The property consists of 1,799 acres of mostly flat terrain except where it is traversed by beautiful Indian Creek which flows west to east through the entire property and eventually into the East Fork of the Little Miami. The surrounding countryside is mostly extensive rural farmland. The area is easily accessed by well graded gravel roads and ample parking areas. There are no designated trails but you are permitted to walk and go anywhere in the area you like, although birding along the quiet roadsides allows for easy walking For such a moderately sized area, there is quite a bit of habitat diversity. Partly wooded and partly open country, there are about 50 ponds totaling 65 acres of water, many ringed in cattails with emergent vegetation, scattered throughout the area. In addition there is a 56 acre wetland managed primarily as a Green Tree Reservoir. Most of the west side is open pond with shallow mudflats most of the year and an earthen dike makes for easy access and viewing. The water levels in this wetland are kept low from spring though early fall to allow emergent vegetation and Pin Oak, Silver Maple and Black Willows to thrive and then flooded in late fall and winter. The timing of this plan is good for shorebirds and long-legged waders, and later, good for waterfowl. The swamp-like wooded portion of this wetland is on the east side of the impoundment and many dead trees are also present, making this an excellent place for Red-headed Woodpeckers, Prothonotary Warblers and Tree Swallows.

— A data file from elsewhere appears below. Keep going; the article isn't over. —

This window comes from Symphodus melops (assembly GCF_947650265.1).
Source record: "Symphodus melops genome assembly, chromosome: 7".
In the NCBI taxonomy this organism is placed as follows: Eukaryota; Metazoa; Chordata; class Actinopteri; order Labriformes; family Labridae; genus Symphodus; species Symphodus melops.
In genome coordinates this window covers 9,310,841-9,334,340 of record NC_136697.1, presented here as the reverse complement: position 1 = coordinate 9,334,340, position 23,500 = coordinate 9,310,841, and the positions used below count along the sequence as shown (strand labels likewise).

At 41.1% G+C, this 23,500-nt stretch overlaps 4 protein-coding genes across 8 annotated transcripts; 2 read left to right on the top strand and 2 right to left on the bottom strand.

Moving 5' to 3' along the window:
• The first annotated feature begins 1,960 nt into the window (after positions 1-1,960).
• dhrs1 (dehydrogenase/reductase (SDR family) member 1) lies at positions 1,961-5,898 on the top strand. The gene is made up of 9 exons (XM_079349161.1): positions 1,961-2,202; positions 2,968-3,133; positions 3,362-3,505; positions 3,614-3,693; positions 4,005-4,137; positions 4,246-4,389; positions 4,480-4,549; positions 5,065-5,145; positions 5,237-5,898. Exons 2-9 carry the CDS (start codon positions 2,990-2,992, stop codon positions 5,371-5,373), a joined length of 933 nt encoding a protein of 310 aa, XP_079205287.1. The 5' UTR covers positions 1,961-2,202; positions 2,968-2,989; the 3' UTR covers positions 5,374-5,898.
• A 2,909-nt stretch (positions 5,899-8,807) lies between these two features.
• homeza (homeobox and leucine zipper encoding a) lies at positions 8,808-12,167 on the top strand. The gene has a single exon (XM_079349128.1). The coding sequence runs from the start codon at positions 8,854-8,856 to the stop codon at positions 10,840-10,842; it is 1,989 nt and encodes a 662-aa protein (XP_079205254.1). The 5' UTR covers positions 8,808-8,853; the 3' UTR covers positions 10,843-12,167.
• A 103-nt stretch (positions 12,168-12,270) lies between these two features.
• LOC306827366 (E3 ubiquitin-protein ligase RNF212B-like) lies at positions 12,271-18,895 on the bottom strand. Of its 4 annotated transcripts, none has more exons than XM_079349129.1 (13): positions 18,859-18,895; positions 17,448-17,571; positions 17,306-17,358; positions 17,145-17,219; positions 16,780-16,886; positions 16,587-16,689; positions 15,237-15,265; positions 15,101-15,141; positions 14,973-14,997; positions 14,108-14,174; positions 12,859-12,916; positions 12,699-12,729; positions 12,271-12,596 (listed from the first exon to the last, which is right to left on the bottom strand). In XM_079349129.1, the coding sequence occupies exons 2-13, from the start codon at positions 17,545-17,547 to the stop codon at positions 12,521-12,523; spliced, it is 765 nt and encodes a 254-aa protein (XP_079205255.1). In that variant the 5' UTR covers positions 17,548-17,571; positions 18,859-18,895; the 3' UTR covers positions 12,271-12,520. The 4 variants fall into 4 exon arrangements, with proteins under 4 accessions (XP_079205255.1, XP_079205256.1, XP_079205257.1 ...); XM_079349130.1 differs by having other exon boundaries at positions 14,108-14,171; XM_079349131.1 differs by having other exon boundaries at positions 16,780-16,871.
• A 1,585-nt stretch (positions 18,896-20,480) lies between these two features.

The area also has many acres of grassy, weedy and brushy fields in varying degrees of succession, 150 of these acres are managed as native prairie and planted with Big Bluestem and Indian Grass. Hedgerows and shrubby edges border the fields and woodlots. The management intends to eventually restore all the open areas in native plants. While there is no extensive mature forest here, there are sizable woodland areas with mature trees and closed canopies. There are two distinct woodlands, one composed of Beech/Maple and the other Oak/Hickory. The riparian corridor of Indian Creek is also wooded and lined with Sycamores and Cottonwoods. There are even some small areas of White and Red Pine plantings. ODNR plants some of the refuge in crops to attract wildlife and there is adjacent extensive cropland, pastures and woodlots on private farmland. All of this makes for an abundant and diverse avian population.